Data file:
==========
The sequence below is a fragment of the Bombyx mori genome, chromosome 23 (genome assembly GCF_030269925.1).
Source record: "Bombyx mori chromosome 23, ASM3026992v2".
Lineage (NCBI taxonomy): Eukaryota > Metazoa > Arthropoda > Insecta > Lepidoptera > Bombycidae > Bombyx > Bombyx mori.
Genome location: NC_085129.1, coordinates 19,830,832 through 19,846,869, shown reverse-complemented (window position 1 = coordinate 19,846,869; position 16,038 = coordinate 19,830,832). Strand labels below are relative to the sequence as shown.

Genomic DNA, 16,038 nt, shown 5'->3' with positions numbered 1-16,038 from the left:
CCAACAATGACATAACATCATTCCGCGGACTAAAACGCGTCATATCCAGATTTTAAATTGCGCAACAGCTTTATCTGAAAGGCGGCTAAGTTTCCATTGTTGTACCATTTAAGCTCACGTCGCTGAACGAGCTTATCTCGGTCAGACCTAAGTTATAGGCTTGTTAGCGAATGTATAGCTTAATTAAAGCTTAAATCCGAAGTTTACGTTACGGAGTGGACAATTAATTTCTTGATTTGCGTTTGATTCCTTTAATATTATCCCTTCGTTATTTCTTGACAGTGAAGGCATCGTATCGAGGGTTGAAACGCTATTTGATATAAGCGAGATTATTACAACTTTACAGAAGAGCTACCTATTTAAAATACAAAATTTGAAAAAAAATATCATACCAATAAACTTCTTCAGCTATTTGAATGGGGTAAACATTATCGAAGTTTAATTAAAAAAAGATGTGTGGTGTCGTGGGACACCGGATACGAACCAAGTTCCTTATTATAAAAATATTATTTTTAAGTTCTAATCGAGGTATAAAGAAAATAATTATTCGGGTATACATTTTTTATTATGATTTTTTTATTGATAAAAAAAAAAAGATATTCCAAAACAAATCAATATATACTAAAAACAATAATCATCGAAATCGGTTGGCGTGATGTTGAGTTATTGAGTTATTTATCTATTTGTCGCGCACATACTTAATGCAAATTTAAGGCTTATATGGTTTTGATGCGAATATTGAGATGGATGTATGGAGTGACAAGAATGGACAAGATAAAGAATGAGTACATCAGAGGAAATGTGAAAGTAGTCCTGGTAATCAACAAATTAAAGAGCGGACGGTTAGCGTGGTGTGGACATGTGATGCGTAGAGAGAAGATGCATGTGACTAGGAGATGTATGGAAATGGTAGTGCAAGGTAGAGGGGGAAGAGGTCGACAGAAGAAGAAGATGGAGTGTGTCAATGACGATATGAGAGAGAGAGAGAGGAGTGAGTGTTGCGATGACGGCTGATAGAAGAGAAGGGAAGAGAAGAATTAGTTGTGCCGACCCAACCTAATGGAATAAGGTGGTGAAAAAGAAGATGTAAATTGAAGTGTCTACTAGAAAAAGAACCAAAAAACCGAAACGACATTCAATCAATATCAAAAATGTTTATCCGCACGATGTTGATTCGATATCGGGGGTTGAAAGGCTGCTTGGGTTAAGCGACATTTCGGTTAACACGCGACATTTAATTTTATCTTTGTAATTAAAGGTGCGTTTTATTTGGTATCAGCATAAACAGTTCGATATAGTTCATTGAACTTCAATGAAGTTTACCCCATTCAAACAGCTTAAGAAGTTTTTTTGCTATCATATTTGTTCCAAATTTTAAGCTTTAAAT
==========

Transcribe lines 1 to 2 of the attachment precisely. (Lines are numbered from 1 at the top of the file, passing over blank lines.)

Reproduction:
The sequence below is a fragment of the Bombyx mori genome, chromosome 23 (genome assembly GCF_030269925.1).
Source record: "Bombyx mori chromosome 23, ASM3026992v2".